Fruits and Teeth - Not Always A Perfect Match

Fruits and Teeth - Not Always A Perfect Match
Posted on 04/27/2018

Fruits are nature’s perfect food, right? Full of vitamins and antioxidants, they are considered part of a well-balanced diet. Fruit promotes a strong heart and immune system. In both popular culture and in the home, it is rare to hear someone knock the value of this nutritious, delicious food. Yet in some circumstances, fruits can have a negative impact on oral health—specifically, the condition of the teeth.

As a general rule, consumption of any fruits high in citric acid (e.g., lemons, limes and grapefruit) should be limited, including the lemon and lime juice added to your favorite drink. The acids have the ability to attack the teeth for up to an hour after consumption. Not only do citrus fruits irritate mouth sores but if eaten on a regular basis, these fruits erode tooth enamel, which can expose dentin and cause sensitivity issues and tooth decay.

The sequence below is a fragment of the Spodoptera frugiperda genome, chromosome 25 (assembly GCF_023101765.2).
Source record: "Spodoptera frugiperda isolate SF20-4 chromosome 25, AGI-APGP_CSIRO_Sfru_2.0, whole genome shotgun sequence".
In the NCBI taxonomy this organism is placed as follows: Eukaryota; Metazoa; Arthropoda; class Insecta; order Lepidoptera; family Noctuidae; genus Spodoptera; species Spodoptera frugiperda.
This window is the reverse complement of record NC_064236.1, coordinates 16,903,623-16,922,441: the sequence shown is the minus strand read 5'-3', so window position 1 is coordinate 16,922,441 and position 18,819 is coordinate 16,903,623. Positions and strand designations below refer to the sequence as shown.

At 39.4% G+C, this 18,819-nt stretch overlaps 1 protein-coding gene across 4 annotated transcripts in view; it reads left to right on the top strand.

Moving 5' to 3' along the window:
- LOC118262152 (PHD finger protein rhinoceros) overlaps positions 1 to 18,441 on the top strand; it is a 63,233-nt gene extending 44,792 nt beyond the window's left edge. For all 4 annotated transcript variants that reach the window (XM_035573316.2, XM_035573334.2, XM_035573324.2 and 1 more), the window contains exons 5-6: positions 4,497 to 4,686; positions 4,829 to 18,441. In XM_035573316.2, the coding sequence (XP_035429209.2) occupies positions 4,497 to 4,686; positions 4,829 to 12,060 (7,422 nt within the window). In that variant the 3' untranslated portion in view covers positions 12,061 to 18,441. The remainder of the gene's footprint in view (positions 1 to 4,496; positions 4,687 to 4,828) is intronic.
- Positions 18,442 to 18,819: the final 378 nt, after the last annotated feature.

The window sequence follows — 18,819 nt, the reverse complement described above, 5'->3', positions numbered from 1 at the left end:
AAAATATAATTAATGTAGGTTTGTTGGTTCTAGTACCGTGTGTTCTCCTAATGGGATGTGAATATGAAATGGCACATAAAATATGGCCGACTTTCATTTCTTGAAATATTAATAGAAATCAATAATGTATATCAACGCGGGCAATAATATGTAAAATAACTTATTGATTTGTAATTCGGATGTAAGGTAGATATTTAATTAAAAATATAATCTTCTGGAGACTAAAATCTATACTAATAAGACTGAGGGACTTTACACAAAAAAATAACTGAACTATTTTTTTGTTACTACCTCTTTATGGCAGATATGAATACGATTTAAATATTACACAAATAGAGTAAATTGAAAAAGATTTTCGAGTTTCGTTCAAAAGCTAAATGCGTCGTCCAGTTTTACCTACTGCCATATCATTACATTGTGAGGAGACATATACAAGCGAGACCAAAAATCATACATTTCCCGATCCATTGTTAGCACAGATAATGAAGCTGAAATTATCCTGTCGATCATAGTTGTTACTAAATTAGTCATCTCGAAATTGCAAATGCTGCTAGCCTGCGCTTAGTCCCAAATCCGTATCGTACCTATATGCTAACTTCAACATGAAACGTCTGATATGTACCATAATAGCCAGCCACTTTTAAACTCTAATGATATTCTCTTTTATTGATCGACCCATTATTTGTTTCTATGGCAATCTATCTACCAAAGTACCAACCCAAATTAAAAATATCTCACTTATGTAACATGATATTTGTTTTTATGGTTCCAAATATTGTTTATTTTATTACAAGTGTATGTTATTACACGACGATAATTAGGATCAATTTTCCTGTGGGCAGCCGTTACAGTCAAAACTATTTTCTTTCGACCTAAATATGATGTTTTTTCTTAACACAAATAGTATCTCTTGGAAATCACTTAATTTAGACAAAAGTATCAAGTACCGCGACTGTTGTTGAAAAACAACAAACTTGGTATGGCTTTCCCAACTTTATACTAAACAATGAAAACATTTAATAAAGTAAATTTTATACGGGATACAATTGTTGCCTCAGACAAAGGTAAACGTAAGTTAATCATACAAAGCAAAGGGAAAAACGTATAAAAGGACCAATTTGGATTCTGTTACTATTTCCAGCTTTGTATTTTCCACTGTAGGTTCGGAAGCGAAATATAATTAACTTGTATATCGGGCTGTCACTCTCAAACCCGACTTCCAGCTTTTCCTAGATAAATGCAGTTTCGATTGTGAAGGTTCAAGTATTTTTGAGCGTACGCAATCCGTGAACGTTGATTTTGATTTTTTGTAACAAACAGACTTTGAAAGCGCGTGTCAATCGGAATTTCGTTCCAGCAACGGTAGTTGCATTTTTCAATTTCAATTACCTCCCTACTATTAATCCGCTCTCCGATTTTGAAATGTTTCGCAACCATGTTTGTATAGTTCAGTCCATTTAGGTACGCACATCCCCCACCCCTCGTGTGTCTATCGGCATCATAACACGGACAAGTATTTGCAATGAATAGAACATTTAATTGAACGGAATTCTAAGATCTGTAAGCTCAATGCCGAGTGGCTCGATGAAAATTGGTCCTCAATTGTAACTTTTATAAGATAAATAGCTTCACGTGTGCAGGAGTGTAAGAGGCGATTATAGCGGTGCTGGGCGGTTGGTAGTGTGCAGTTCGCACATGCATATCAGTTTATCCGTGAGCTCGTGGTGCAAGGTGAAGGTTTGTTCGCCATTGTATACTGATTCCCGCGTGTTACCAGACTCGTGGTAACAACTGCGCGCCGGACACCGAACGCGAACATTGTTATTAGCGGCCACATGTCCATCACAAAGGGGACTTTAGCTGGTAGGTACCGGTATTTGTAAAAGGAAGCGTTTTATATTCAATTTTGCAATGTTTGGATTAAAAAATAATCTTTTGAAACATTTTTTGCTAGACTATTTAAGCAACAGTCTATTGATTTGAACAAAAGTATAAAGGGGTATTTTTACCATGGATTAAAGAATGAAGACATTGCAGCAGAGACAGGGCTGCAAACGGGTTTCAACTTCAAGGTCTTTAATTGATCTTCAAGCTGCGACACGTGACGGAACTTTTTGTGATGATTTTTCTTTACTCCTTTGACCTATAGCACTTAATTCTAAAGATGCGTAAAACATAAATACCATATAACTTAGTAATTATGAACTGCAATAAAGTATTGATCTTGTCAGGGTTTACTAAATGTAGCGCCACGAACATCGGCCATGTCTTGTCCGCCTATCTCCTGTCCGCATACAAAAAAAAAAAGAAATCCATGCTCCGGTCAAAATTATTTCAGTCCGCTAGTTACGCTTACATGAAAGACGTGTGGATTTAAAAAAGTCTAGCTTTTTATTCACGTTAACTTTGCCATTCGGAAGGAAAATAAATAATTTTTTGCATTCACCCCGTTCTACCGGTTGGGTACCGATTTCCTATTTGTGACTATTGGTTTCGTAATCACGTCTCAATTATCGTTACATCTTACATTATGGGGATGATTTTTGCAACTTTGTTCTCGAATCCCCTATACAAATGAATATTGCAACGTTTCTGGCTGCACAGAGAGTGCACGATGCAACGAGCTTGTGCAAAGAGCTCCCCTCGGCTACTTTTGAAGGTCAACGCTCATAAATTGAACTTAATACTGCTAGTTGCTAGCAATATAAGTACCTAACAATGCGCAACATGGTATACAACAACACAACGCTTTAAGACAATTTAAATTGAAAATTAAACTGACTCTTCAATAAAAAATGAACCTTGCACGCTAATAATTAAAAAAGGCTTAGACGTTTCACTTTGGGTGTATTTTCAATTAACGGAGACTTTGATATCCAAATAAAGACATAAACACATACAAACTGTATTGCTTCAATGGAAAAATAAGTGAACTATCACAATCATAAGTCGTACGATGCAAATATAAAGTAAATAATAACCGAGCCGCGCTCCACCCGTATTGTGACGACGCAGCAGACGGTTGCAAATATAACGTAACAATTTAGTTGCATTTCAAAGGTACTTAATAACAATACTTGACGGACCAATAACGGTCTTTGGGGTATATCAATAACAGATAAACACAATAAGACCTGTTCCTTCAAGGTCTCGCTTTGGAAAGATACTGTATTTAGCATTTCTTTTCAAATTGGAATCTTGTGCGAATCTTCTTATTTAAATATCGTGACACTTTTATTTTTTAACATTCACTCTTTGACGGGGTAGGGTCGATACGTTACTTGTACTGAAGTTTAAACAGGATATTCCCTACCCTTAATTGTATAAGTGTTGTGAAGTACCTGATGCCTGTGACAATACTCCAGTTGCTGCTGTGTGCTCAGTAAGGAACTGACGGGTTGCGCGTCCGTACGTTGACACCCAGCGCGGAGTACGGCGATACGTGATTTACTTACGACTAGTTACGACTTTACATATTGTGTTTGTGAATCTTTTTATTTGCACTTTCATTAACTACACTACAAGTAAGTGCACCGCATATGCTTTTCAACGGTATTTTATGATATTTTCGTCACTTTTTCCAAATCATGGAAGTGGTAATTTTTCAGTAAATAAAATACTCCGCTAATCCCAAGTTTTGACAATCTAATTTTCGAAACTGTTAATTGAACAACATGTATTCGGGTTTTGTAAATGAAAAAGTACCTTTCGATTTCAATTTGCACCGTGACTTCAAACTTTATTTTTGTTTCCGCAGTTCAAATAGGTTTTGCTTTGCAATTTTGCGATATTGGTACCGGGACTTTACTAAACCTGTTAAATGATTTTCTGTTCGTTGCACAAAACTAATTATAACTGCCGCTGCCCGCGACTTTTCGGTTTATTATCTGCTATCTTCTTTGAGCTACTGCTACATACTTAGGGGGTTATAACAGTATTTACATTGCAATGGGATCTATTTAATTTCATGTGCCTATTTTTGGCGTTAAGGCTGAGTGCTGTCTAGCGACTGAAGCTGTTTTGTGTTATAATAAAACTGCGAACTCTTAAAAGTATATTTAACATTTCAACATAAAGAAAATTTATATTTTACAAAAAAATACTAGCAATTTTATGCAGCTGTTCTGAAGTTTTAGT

Avoid sticky fruits, too. This is especially important if dried fruit is a staple of your diet. Dried fruits tend to be stickier and are likely to stay on teeth longer than other foods, increasing the level of tooth exposure to natural sugars and acids. This increases the production of plaque, which can cause tooth decay or dental erosion.

With their ability to cleanse bacteria from tooth surfaces, apples have been considered good for oral health. But their crunchy texture can result in chipped or cracked teeth. Your children don’t need to avoid apples altogether; rather, take the time to cut apples into small slices so they are easier to chew.

Practicing moderation and maintaining a healthy oral hygiene regimen will mitigate the immediate consequences of eating fruit.